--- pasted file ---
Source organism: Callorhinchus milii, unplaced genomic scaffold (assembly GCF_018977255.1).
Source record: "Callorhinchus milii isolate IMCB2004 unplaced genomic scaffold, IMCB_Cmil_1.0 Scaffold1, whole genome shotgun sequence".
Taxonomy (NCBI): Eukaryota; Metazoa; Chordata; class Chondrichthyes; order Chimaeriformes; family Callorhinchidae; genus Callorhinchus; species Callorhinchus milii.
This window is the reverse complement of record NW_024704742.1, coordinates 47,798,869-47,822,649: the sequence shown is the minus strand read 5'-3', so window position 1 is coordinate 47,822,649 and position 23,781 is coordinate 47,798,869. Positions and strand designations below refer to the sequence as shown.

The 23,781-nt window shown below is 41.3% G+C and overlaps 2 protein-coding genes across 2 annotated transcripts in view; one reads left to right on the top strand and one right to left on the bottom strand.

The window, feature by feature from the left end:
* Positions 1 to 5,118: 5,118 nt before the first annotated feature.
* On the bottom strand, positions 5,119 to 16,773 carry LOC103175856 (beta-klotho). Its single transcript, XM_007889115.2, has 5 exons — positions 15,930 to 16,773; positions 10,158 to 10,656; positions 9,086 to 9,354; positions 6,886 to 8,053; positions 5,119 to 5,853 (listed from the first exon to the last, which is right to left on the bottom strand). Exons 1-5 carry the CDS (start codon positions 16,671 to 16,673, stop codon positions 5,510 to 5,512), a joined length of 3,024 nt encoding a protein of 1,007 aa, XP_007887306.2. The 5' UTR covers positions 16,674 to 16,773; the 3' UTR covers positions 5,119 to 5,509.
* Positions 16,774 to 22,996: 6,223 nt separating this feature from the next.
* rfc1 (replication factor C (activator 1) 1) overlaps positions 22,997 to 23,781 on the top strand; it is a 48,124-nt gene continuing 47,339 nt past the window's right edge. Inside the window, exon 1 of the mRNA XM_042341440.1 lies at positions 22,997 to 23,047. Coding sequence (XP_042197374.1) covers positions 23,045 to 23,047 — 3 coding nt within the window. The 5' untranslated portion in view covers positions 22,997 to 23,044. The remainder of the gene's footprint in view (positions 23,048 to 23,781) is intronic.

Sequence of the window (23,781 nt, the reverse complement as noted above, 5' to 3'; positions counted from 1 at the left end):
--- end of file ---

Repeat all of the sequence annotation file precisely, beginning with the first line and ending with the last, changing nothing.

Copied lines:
Source organism: Callorhinchus milii, unplaced genomic scaffold (assembly GCF_018977255.1).
Source record: "Callorhinchus milii isolate IMCB2004 unplaced genomic scaffold, IMCB_Cmil_1.0 Scaffold1, whole genome shotgun sequence".
Taxonomy (NCBI): Eukaryota; Metazoa; Chordata; class Chondrichthyes; order Chimaeriformes; family Callorhinchidae; genus Callorhinchus; species Callorhinchus milii.
This window is the reverse complement of record NW_024704742.1, coordinates 47,798,869-47,822,649: the sequence shown is the minus strand read 5'-3', so window position 1 is coordinate 47,822,649 and position 23,781 is coordinate 47,798,869. Positions and strand designations below refer to the sequence as shown.

The 23,781-nt window shown below is 41.3% G+C and overlaps 2 protein-coding genes across 2 annotated transcripts in view; one reads left to right on the top strand and one right to left on the bottom strand.

The window, feature by feature from the left end:
* Positions 1 to 5,118: 5,118 nt before the first annotated feature.
* On the bottom strand, positions 5,119 to 16,773 carry LOC103175856 (beta-klotho). Its single transcript, XM_007889115.2, has 5 exons — positions 15,930 to 16,773; positions 10,158 to 10,656; positions 9,086 to 9,354; positions 6,886 to 8,053; positions 5,119 to 5,853 (listed from the first exon to the last, which is right to left on the bottom strand). Exons 1-5 carry the CDS (start codon positions 16,671 to 16,673, stop codon positions 5,510 to 5,512), a joined length of 3,024 nt encoding a protein of 1,007 aa, XP_007887306.2. The 5' UTR covers positions 16,674 to 16,773; the 3' UTR covers positions 5,119 to 5,509.
* Positions 16,774 to 22,996: 6,223 nt separating this feature from the next.
* rfc1 (replication factor C (activator 1) 1) overlaps positions 22,997 to 23,781 on the top strand; it is a 48,124-nt gene continuing 47,339 nt past the window's right edge. Inside the window, exon 1 of the mRNA XM_042341440.1 lies at positions 22,997 to 23,047. Coding sequence (XP_042197374.1) covers positions 23,045 to 23,047 — 3 coding nt within the window. The 5' untranslated portion in view covers positions 22,997 to 23,044. The remainder of the gene's footprint in view (positions 23,048 to 23,781) is intronic.

Sequence of the window (23,781 nt, the reverse complement as noted above, 5' to 3'; positions counted from 1 at the left end):